Presentation on theme: "GIFTS AND MARKETS: An institutionalist perspective Ioana Negru Anglia Ruskin University Ashcroft International Business School."— Presentation transcript:
GIFTS AND MARKETS: An institutionalist perspective Ioana Negru Anglia Ruskin University Ashcroft International Business School
Issues to discuss Implications of the Polanyi/Hicks perspective on the development of economic systems; Co-existence of gift and markets; Conventional understanding of gift within mainstream economics - and the acceptance of the historical evolution from gift-economy to market-economy; The neglect of the concept of gift by mainstream economists.
Polanyi (1957) and Hicks (1969) Polanyi (1957) and Hicks (1969) have considered whether norms and markets are two rival institutions; Both these historical accounts establish the presence of markets within society prior to the emergence of capitalism; Both emphasise the importance of the institutional context of markets.
Polanyi (1957) and Hicks (1969) Both models place self-regulating markets in historical opposition to earlier modes of economic provisioning and transaction; Linear model of market development has subsequently been widely accepted within contemporary economics; Two consequences of this are (a) the acceptance of the incompatibility of gifts and markets; and (b) the location of altruism as a phenomena outside the realms of market and economic behaviour.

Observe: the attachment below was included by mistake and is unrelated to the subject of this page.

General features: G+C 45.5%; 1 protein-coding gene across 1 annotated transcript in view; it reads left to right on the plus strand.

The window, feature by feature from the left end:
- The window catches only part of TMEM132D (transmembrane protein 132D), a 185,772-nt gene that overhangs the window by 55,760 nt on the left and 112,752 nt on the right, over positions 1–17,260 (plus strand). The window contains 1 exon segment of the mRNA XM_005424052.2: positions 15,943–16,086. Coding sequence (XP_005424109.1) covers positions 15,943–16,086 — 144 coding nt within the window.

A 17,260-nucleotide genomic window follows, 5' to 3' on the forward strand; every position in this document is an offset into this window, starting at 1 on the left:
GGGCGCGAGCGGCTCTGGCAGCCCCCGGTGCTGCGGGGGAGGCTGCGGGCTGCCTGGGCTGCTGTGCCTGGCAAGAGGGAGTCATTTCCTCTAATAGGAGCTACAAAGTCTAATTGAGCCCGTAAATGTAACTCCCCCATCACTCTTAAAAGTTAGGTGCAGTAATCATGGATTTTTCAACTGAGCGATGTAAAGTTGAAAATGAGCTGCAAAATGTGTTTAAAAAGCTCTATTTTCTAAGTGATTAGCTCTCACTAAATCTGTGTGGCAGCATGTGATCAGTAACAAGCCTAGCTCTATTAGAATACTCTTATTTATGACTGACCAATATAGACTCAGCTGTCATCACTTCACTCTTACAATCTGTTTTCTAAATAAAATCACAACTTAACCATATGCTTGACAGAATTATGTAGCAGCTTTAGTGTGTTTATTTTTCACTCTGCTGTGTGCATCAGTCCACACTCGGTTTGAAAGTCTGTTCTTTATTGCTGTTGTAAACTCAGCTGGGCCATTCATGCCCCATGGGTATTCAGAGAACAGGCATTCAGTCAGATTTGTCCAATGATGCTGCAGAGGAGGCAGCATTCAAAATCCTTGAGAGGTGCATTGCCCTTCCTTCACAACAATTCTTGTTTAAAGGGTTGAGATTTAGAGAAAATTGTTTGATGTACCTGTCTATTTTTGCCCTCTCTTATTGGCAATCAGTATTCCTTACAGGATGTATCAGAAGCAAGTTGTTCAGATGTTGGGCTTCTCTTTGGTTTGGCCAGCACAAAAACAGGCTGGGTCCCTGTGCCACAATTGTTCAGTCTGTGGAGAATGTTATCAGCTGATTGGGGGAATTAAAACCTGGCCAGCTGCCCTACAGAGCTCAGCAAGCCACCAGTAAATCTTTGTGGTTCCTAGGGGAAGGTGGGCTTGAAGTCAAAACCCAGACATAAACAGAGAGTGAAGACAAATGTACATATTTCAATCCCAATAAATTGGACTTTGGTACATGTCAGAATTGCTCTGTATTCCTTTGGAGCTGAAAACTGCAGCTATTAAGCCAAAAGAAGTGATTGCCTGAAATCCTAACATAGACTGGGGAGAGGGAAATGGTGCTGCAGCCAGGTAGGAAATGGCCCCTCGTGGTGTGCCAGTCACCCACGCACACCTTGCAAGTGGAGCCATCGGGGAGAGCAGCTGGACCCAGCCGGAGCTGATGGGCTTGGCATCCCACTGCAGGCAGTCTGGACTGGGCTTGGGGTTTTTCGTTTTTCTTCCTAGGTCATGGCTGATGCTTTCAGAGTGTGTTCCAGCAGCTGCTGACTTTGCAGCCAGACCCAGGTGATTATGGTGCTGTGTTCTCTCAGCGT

Institutional nature of markets Historical studies identify the institutional nature of markets beyond simple exchange; Presence of certain features of modern markets co-existed within primitive economies; Likewise within present day capitalist systems, social institutions that are supposedly in opposition to market mechanisms continue to flourish; Therefore the transformation of economic systems is neither entirely linear nor completely self-substituting.
Gift-giving, altruism and economics Gift and gift-giving is a complex institution which has manifested itself with different meanings throughout time; Economic anthropological literature distinguishes between (a) assimilated gift as a form of exchange; and (b) presented gift in opposition to market; Neoclassical economics has accepted this position - and has neglected the analysis of gift as part of the confines of the market (e.g. Arrow, Sugden, and Becker); Beyond considering altruism as an explanatory trait of human behaviour, this approach neglects the social dimension of developmental processes.
Implications for economic analysis and development economics A linear model of development which emphasizes an organic replacement of a gift- economy with a market system has to be challenged; The historical evidence and the current economic experience within transitional and developing economies could be an argument for more attention paid to gift-giving and the importance of gift as an institution;
Implications for economic analysis and development economics Narrow conception of gift and markets within mainstream economics; Institutional plurality and diversity within contemporary economic systems; Whilst NIE does not discuss the gift institution, OI economists such as Hodgson mention gift, but still endorse the Polanyian system that generates an absence of the gift elements from the contemporary systems based on markets.